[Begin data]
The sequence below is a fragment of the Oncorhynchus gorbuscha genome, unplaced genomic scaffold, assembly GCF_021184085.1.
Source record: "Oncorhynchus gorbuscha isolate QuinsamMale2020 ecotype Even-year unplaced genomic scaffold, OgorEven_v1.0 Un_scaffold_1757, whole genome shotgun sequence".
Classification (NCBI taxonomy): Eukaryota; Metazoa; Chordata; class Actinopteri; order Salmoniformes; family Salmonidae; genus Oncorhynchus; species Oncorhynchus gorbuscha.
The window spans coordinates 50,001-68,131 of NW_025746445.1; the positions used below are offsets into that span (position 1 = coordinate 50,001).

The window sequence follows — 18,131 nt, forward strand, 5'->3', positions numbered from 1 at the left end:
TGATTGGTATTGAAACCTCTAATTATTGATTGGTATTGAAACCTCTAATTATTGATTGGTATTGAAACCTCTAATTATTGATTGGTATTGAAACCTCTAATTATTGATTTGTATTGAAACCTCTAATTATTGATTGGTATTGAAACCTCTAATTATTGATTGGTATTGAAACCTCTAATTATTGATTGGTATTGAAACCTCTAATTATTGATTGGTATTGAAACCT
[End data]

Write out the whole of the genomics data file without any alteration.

The sequence below is a fragment of the Oncorhynchus gorbuscha genome, unplaced genomic scaffold, assembly GCF_021184085.1.
Source record: "Oncorhynchus gorbuscha isolate QuinsamMale2020 ecotype Even-year unplaced genomic scaffold, OgorEven_v1.0 Un_scaffold_1757, whole genome shotgun sequence".
Classification (NCBI taxonomy): Eukaryota; Metazoa; Chordata; class Actinopteri; order Salmoniformes; family Salmonidae; genus Oncorhynchus; species Oncorhynchus gorbuscha.
The window spans coordinates 50,001-68,131 of NW_025746445.1; the positions used below are offsets into that span (position 1 = coordinate 50,001).

The window sequence follows — 18,131 nt, forward strand, 5'->3', positions numbered from 1 at the left end:
TGATTGGTATTGAAACCTCTAATTATTGATTGGTATTGAAACCTCTAATTATTGATTGGTATTGAAACCTCTAATTATTGATTGGTATTGAAACCTCTAATTATTGATTTGTATTGAAACCTCTAATTATTGATTGGTATTGAAACCTCTAATTATTGATTGGTATTGAAACCTCTAATTATTGATTGGTATTGAAACCTCTAATTATTGATTGGTATTGAAACCT